She opened her store in St George six weeks ago during the Art Walk. Since then, the shop has proven popular with locals.

“I meet people in town and tell them about it and they come all the way down to St George to buy my soap,” she said. “That makes me very excited to think what the summer tourist season is going to be like.

“I have two large moulds at the moment, and I'm ordering more. I'd eventually like to see my soaps in stores in town.”

When making her soap, she kits up in a respirator, goggles and plastic-lined lab coat.

“Sometimes I think I must look very strange to the tourists walking by outside,” she said with a laugh. “I look like a mad scientist in a laboratory.”

But the equipment is necessary as sodium hydroxide (lye) gives off toxic fumes when it is first processed. She uses a hot process which means the soap is ready as soon as it hardens in the mould. In cold process soap the soap must be aged for a time before it is safe to use.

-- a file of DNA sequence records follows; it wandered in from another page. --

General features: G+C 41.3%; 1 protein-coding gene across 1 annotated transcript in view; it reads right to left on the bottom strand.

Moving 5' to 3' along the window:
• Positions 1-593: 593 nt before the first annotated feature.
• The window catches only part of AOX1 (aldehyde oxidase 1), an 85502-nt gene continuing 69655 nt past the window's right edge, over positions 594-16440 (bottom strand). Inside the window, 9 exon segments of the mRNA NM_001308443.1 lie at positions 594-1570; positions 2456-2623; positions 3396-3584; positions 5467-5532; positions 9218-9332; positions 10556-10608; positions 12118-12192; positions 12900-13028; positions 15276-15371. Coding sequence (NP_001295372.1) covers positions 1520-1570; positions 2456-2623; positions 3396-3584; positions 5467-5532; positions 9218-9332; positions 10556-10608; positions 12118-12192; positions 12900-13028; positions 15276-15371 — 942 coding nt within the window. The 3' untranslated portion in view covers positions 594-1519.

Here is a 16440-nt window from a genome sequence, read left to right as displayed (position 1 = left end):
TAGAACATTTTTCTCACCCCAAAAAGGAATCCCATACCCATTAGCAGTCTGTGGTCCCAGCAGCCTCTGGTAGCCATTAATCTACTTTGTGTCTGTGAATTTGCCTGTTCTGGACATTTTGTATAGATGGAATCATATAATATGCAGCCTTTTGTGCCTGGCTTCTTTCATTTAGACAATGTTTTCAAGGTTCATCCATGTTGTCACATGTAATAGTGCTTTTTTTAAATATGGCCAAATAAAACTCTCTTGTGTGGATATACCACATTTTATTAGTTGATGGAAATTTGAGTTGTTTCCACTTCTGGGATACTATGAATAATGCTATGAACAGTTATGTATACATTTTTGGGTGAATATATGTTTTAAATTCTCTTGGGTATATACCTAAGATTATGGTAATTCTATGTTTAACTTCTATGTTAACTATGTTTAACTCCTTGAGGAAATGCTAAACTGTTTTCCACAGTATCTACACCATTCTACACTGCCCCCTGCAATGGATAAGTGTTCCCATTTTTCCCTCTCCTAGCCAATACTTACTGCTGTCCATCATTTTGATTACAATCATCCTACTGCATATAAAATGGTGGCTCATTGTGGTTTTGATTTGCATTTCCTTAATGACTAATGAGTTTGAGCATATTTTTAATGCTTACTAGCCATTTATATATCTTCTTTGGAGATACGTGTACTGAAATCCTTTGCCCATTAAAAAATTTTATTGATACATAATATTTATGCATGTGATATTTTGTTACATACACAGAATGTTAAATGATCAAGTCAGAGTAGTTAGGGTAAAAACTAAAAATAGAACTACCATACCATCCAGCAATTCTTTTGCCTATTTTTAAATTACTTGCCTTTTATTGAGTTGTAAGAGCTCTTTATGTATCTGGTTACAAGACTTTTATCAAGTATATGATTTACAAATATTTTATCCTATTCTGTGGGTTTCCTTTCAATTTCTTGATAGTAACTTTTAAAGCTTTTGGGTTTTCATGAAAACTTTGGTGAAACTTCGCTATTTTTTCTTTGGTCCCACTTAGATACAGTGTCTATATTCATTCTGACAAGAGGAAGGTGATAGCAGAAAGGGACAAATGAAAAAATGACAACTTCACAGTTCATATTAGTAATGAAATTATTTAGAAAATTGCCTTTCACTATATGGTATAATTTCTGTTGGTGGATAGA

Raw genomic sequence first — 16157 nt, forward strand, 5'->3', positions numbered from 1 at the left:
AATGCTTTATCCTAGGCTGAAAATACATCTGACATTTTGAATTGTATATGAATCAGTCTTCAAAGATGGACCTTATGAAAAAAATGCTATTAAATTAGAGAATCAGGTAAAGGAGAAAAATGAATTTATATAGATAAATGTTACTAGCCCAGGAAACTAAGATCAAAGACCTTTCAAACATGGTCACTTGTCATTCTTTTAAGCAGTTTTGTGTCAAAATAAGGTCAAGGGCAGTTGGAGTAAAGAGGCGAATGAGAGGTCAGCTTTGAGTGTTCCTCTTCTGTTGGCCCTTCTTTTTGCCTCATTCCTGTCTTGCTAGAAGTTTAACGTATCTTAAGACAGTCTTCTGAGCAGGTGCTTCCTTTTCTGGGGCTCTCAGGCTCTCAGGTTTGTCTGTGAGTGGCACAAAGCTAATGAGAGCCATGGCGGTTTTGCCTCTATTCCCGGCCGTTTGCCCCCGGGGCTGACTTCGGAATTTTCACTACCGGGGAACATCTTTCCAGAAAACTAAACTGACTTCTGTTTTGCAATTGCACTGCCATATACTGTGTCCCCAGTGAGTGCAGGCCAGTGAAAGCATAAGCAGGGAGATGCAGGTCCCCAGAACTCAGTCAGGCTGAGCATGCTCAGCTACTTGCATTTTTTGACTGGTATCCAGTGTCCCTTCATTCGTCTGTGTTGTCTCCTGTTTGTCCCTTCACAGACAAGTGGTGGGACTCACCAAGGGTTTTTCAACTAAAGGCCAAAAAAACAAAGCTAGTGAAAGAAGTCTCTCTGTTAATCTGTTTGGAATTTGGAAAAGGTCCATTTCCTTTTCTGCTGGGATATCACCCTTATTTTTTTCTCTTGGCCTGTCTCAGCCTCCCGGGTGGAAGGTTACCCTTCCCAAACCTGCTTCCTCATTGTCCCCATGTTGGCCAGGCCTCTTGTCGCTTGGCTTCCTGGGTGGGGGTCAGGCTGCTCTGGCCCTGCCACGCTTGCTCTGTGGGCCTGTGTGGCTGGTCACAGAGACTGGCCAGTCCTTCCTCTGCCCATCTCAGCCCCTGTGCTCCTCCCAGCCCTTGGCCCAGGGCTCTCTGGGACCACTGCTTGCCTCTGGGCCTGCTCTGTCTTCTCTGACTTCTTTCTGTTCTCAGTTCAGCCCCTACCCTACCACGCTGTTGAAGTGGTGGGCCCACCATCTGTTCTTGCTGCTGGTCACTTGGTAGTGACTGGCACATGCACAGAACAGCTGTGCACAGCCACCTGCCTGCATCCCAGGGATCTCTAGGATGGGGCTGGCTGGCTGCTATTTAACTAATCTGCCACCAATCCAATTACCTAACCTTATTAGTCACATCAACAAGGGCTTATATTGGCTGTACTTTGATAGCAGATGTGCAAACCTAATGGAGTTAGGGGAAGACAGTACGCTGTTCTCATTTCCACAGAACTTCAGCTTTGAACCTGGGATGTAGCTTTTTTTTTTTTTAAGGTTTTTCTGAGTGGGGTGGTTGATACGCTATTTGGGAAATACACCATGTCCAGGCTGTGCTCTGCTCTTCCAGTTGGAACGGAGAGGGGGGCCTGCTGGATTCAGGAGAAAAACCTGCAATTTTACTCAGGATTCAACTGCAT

“You mix sodium hydroxide with butters and oils and get soap,” she said. “There is no other way to make soap. The commercial soaps you buy are actually detergent. If you look on the label it probably says ‘beauty bar' unless it is made out of sodium hydroxide, butters and oils.”

It is believed that soap was first made accidentally by our prehistoric ancestors. As they cooked meat over an open fire, the fat dripped on to the burning hard woods. Rain washing through the mixture of burnt wood and fat created soap bubbles.

Ms John uses seawater when making her soap to harden the bar and make it last longer in the shower.

“That's why I decided to call the shop Salt Spray Soap Bermuda,” she said.

She believes the advantage to using natural soaps is that there are fewer chemicals.

“I am not a medical person, but I believe a lot of the illnesses we are looking at are related to chemical sensitivity,” she said. “A single exposure would be one thing, but there are chemicals in the food we eat, the air we breathe and what we put on our bodies. I feel as though using natural soaps and lotions is a way to scale back on how many chemicals our bodies are exposed to.”

Her soaps are available in “Bermudaful” neon colours. Think pink, orange, green, black and grey. She also offers body scrubs and butters.

Her store is open 10am to 6pm on weekdays and 10am to 4pm on weekends.